EOS and Tron have substantially more users than Ethereum. This may have a lot to do with how fees are designed for transactions on them. More on that later. A “user’ here is counted as any active wallet that interacts with a smart contract over the day. The problem with this assumption is that it could very likely be bots interacting with gambling or gaming DApps. Until self-sovereign identity becomes the norm for DApps, there is no real way to measure this metric. At a little over ~500,000 users at peak when combined, DApp developers are competing for a small niche within which acquiring a large market-share comes with relative ease but scaling beyond becomes difficult. For founders, this could mean two things
- Less advertising dollars spent early on as word of mouth and organic marketing could likely be more effective given the niche nature of the space.
- High possibility of saturating markets in terms of how much market share they can acquire due to the small size of the industry today
The exception here would likely be applications that expand the existing userbase past what it is today. There used to be a time when users used to “subscribe” to AOL and Napster. For many in India, their first experience on the web was “Google”. Basically, instances where an application outgrows the ecosystem around it due to the substantial increase in value proposition it brings the end-user. Until we see those breakout applications in DApps, odds are high that this does not grow past a point.
My bet is on a content/ social media platform that sees traction due to Brave/Opera’s traction. Micro-transactions in the context of blogging combined with reputation could be the next big thing in an age riddled with fake news and mental health issues induced by toxic social media. Cent is doing some interesting work in that regard.3. Lets get transactional without robots getting in the way.
Here’s the good news. On a good day, DApps could see some 5 million transactions. Here’s the bad news — the vast majority of these transactions are likely being done by automated bots looking to game Ponzi schemes and gambling-related DApps. Keep in mind that as with all things — there’s a very clear power law at play here. A handful of wallets are responsible for the vast majority of transactions on DApps and there needs to be more research done in this regard. However, purely from the point of view of scalability, it is good to see these bots test the upper limits of what is possible on each of these individual chains. As a metric of how much dApps eat into the mainchain’s activity, it may also make sense to consider the % of total transactions on each chain that a DApp contributes. On basis of rough calculations — the figures I could come up with are for Ethereum, DApps contribute ~10% of all transactions, for EOS it is at a measly 5%, but for Tron — the figure is as high as 50%. As much as I’d like to jump to the conclusion that Tron’s DApps ecosystem is the most vibrant and healthy, a few things make me wonder if the entirety of the system is being run by bots on Tron. To understand why we have to look at two metrics. One — is the average transaction done by each user on these chains, and the other is the average volume of a transaction on these chains. Keep in mind that bot-run accounts bring the average substantially higher.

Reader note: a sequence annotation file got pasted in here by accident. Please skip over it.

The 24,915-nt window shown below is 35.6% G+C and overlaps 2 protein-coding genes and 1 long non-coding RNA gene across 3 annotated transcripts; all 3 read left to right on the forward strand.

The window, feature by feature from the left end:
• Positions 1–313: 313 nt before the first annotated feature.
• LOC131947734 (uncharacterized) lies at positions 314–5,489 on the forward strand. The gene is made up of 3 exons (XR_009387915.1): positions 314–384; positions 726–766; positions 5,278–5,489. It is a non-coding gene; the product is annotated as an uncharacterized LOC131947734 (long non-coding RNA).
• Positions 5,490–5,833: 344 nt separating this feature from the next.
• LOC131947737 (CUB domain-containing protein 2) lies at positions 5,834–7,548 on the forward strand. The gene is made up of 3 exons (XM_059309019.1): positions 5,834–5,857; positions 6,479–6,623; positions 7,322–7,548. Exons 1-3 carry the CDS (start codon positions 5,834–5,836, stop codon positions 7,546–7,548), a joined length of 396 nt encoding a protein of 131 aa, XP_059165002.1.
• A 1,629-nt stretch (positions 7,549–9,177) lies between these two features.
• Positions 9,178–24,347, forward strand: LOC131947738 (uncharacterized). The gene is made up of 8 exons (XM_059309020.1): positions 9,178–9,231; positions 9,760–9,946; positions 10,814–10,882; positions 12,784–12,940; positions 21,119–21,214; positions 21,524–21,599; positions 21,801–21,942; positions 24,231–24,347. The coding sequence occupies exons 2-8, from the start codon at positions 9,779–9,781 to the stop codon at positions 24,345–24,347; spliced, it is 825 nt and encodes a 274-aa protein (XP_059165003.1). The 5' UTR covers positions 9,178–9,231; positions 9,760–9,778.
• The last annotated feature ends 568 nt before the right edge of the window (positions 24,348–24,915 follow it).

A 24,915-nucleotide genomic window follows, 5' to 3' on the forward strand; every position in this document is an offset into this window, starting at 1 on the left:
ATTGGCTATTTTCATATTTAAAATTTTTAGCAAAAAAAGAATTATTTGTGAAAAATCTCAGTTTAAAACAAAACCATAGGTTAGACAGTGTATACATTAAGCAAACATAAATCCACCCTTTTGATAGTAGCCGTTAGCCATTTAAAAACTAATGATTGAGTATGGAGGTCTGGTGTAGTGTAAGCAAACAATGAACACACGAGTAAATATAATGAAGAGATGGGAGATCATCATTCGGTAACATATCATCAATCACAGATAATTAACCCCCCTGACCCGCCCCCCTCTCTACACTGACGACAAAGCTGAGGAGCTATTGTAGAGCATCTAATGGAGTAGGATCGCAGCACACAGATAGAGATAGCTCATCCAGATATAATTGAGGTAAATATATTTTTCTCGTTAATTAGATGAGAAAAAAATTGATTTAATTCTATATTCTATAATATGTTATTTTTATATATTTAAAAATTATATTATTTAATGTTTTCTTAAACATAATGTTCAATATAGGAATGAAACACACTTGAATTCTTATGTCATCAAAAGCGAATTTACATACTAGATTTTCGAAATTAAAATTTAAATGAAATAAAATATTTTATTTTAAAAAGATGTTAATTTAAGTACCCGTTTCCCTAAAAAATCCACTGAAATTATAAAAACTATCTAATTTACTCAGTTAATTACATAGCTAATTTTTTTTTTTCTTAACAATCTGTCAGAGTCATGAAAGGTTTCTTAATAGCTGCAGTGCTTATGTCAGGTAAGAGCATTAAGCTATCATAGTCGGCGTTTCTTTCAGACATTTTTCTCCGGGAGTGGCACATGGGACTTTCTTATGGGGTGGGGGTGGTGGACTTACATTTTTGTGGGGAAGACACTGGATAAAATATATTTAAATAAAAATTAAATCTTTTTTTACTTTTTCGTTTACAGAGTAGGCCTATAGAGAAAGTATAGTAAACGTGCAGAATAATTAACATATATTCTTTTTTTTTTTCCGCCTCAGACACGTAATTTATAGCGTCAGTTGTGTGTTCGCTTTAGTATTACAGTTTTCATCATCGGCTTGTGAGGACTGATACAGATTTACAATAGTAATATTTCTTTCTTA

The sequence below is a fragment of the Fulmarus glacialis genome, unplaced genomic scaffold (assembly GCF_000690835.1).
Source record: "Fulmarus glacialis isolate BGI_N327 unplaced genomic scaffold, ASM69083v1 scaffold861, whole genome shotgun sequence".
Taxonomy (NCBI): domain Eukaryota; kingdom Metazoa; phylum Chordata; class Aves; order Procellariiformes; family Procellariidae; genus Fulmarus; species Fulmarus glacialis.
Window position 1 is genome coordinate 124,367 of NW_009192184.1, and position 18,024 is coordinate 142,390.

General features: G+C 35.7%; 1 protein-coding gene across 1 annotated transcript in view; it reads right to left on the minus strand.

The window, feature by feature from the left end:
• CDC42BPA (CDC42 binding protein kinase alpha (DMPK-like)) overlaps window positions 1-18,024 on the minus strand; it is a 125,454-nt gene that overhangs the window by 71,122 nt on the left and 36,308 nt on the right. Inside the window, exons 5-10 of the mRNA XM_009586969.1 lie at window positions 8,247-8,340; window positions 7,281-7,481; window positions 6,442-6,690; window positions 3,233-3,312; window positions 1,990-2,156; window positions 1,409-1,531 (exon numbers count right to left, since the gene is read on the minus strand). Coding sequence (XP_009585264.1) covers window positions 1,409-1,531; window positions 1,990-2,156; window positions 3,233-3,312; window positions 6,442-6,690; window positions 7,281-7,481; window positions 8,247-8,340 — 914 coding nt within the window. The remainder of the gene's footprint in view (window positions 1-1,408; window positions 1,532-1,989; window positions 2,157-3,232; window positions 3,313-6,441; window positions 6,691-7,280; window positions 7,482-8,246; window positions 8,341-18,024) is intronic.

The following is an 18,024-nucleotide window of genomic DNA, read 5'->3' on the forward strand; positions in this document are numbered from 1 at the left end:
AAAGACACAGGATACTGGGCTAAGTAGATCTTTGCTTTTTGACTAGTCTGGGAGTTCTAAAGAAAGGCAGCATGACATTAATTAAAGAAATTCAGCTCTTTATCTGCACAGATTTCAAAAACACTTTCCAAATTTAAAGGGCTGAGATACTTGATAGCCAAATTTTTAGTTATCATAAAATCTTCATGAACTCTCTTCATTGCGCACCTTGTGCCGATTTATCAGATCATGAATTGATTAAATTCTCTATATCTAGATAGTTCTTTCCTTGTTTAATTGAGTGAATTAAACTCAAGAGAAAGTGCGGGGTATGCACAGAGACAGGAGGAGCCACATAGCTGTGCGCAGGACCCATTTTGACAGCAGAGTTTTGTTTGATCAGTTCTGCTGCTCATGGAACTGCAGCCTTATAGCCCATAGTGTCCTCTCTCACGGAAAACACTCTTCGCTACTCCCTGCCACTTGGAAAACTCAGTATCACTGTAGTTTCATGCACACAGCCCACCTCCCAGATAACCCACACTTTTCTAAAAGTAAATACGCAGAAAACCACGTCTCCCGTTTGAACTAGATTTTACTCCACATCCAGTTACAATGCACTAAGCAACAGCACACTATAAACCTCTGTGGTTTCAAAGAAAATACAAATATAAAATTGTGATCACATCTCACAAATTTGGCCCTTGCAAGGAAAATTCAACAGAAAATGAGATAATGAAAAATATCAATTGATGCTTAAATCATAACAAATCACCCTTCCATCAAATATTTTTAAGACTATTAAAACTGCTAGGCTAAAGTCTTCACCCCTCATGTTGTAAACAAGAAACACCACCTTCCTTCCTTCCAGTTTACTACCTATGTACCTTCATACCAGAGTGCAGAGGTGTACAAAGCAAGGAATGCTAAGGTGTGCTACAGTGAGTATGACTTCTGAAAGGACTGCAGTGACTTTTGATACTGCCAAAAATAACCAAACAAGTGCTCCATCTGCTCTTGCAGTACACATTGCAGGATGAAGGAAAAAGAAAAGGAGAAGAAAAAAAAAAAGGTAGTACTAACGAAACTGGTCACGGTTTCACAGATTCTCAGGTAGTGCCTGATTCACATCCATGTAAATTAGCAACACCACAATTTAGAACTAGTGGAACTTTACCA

Eth is an outlier with a mere 4 transactions per user. A lot of it has to do with Gas requirements. Fees on Eth are considerably higher than those of EOS and Tron, making it a bad pick for instances where transactions are handled by a bot. However, it is in sync with what an average user would use a mobile app like one catering to food delivery or e-commerce. It is safe to assume that an average user would open a dApp 4 times to do a transaction. EOS and Tron however, live in a (botted) world of their own. Notice how Tron begins with 200 average transactions in January? I believe a lot of it has to do with (i) organic users testing the limits of the chain or (ii) a high number of bots engaging with the chain early on. As the DApp ecosystem around Tron matured, it came increasingly in sync with what a low fee chain like that of EOS looks like.What’s interesting is that at the low end, both EOS and Tron, without fee show around 20 transactions for each user. While both chains have considerable capacity to accommodate for more transactions, it makes one wonder the extent to which “adoption” is being put on display by bots instead of actual users. In not restricting bot activity in web 3.0 ecosystems, we are doomed to repeat the mistakes of early variants of the web where bots still dominate how ad dollars are looted by click bots and key metrics to gauge the health of individual businesses are gamed by inorganic, programmed bots. We will lay the case for why a higher transaction count may not be a better gauge of the health of the DApp ecosystem when we look at the volumes, but before that — consider the average number of transactions each DApp receives daily.
5. Volumes tell stories transaction counts don’t.